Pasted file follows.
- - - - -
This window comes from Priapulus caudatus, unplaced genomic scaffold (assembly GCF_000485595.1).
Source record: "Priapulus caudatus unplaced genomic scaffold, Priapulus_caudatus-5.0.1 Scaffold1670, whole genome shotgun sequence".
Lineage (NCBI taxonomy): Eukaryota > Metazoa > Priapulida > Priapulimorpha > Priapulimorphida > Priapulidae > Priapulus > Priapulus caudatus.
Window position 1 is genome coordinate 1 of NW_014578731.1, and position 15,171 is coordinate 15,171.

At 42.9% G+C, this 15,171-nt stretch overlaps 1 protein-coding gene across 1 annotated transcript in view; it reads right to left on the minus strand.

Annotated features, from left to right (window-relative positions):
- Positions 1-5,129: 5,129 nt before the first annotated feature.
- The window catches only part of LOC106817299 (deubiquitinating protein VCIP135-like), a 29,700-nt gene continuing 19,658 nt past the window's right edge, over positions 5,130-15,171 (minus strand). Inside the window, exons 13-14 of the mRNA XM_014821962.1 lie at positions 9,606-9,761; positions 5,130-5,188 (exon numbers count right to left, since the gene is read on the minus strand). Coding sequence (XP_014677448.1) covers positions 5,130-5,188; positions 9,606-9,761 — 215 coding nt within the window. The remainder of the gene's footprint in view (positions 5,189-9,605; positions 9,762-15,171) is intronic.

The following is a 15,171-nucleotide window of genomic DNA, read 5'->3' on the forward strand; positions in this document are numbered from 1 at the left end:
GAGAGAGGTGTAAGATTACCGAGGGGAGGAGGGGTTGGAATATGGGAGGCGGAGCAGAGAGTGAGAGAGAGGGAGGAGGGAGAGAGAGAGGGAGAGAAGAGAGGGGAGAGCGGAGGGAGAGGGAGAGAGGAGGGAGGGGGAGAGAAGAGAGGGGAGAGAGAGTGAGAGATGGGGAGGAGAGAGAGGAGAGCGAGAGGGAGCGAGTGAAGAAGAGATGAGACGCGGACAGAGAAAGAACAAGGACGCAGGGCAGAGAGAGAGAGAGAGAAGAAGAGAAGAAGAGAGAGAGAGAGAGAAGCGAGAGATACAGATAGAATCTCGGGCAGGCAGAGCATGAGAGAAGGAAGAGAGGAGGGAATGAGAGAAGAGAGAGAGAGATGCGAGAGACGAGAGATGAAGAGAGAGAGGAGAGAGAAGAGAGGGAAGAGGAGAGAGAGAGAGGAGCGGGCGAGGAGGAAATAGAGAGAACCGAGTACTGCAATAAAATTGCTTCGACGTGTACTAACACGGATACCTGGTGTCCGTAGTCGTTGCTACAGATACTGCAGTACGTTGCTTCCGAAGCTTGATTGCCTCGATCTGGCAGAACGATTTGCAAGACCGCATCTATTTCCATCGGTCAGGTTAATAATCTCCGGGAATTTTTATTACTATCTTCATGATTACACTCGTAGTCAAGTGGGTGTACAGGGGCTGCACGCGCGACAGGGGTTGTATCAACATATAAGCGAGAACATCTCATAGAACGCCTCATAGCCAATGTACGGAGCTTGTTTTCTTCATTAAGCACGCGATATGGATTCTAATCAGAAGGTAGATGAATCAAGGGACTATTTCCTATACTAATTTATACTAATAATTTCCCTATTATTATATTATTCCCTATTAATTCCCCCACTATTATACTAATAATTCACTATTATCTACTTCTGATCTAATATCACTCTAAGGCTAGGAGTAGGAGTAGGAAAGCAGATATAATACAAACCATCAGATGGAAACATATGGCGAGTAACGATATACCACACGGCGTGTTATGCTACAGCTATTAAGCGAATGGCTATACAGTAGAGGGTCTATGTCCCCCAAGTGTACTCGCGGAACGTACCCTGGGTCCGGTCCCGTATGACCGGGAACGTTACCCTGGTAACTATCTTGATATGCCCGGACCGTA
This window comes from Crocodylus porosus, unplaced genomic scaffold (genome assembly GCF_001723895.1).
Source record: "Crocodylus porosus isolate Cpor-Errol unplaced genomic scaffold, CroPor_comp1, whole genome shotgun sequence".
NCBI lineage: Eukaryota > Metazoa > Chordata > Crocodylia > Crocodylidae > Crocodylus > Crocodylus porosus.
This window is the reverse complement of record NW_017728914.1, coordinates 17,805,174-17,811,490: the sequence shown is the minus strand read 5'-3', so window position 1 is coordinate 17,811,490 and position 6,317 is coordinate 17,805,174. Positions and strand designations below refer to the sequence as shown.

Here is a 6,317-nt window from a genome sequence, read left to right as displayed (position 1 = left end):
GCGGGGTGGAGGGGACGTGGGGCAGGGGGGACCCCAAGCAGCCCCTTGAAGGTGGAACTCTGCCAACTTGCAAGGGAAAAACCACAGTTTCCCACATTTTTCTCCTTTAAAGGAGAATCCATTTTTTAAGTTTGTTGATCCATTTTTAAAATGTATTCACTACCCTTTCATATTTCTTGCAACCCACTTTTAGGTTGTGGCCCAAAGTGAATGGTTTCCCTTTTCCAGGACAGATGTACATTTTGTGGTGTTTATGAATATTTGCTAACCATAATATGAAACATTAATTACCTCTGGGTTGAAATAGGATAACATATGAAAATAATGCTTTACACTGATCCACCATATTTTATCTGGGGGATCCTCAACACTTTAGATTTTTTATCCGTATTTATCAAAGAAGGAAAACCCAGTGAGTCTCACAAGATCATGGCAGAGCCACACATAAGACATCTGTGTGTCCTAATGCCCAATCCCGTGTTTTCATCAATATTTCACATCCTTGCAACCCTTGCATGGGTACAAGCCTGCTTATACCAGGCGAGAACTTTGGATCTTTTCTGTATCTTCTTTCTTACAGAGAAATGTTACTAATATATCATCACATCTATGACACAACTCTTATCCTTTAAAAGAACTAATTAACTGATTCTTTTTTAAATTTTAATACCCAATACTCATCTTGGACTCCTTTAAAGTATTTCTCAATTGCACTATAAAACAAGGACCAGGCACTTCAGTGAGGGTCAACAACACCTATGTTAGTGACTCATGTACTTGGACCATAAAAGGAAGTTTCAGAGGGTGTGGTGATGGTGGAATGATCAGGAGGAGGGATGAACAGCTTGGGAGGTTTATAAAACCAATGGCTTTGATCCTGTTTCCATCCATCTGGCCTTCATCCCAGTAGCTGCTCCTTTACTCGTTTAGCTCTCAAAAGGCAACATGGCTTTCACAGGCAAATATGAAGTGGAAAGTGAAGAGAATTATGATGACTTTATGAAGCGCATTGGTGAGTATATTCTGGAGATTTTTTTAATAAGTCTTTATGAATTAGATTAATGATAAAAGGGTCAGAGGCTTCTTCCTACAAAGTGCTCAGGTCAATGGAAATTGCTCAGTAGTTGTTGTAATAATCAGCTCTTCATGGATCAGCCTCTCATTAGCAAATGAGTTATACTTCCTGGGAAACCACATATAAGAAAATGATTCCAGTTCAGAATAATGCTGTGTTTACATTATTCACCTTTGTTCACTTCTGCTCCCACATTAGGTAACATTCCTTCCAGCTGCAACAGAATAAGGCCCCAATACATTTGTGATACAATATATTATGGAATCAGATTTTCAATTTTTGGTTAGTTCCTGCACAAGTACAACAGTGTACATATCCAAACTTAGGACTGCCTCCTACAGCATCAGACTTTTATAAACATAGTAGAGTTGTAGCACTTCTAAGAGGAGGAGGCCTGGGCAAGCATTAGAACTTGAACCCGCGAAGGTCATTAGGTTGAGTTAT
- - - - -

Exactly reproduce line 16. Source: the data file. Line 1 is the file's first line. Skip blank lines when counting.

GCGGGGTGGAGGGGACGTGGGGCAGGGGGGACCCCAAGCAGCCCCTTGAAGGTGGAACTCTGCCAACTTGCAAGGGAAAAACCACAGTTTCCCACATTTTTCTCCTTTAAAGGAGAATCCATTTTTTAAGTTTGTTGATCCATTTTTAAAATGTATTCACTACCCTTTCATATTTCTTGCAACCCACTTTTAGGTTGTGGCCCAAAGTGAATGGTTTCCCTTTTCCAGGACAGATGTACATTTTGTGGTGTTTATGAATATTTGCTAACCATAATATGAAACATTAATTACCTCTGGGTTGAAATAGGATAACATATGAAAATAATGCTTTACACTGATCCACCATATTTTATCTGGGGGATCCTCAACACTTTAGATTTTTTATCCGTATTTATCAAAGAAGGAAAACCCAGTGAGTCTCACAAGATCATGGCAGAGCCACACATAAGACATCTGTGTGTCCTAATGCCCAATCCCGTGTTTTCATCAATATTTCACATCCTTGCAACCCTTGCATGGGTACAAGCCTGCTTATACCAGGCGAGAACTTTGGATCTTTTCTGTATCTTCTTTCTTACAGAGAAATGTTACTAATATATCATCACATCTATGACACAACTCTTATCCTTTAAAAGAACTAATTAACTGATTCTTTTTTAAATTTTAATACCCAATACTCATCTTGGACTCCTTTAAAGTATTTCTCAATTGCACTATAAAACAAGGACCAGGCACTTCAGTGAGGGTCAACAACACCTATGTTAGTGACTCATGTACTTGGACCATAAAAGGAAGTTTCAGAGGGTGTGGTGATGGTGGAATGATCAGGAGGAGGGATGAACAGCTTGGGAGGTTTATAAAACCAATGGCTTTGATCCTGTTTCCATCCATCTGGCCTTCATCCCAGTAGCTGCTCCTTTACTCGTTTAGCTCTCAAAAGGCAACATGGCTTTCACAGGCAAATATGAAGTGGAAAGTGAAGAGAATTATGATGACTTTATGAAGCGCATTGGTGAGTATATTCTGGAGATTTTTTTAATAAGTCTTTATGAATTAGATTAATGATAAAAGGGTCAGAGGCTTCTTCCTACAAAGTGCTCAGGTCAATGGAAATTGCTCAGTAGTTGTTGTAATAATCAGCTCTTCATGGATCAGCCTCTCATTAGCAAATGAGTTATACTTCCTGGGAAACCACATATAAGAAAATGATTCCAGTTCAGAATAATGCTGTGTTTACATTATTCACCTTTGTTCACTTCTGCTCCCACATTAGGTAACATTCCTTCCAGCTGCAACAGAATAAGGCCCCAATACATTTGTGATACAATATATTATGGAATCAGATTTTCAATTTTTGGTTAGTTCCTGCACAAGTACAACAGTGTACATATCCAAACTTAGGACTGCCTCCTACAGCATCAGACTTTTATAAACATAGTAGAGTTGTAGCACTTCTAAGAGGAGGAGGCCTGGGCAAGCATTAGAACTTGAACCCGCGAAGGTCATTAGGTTGAGTTAT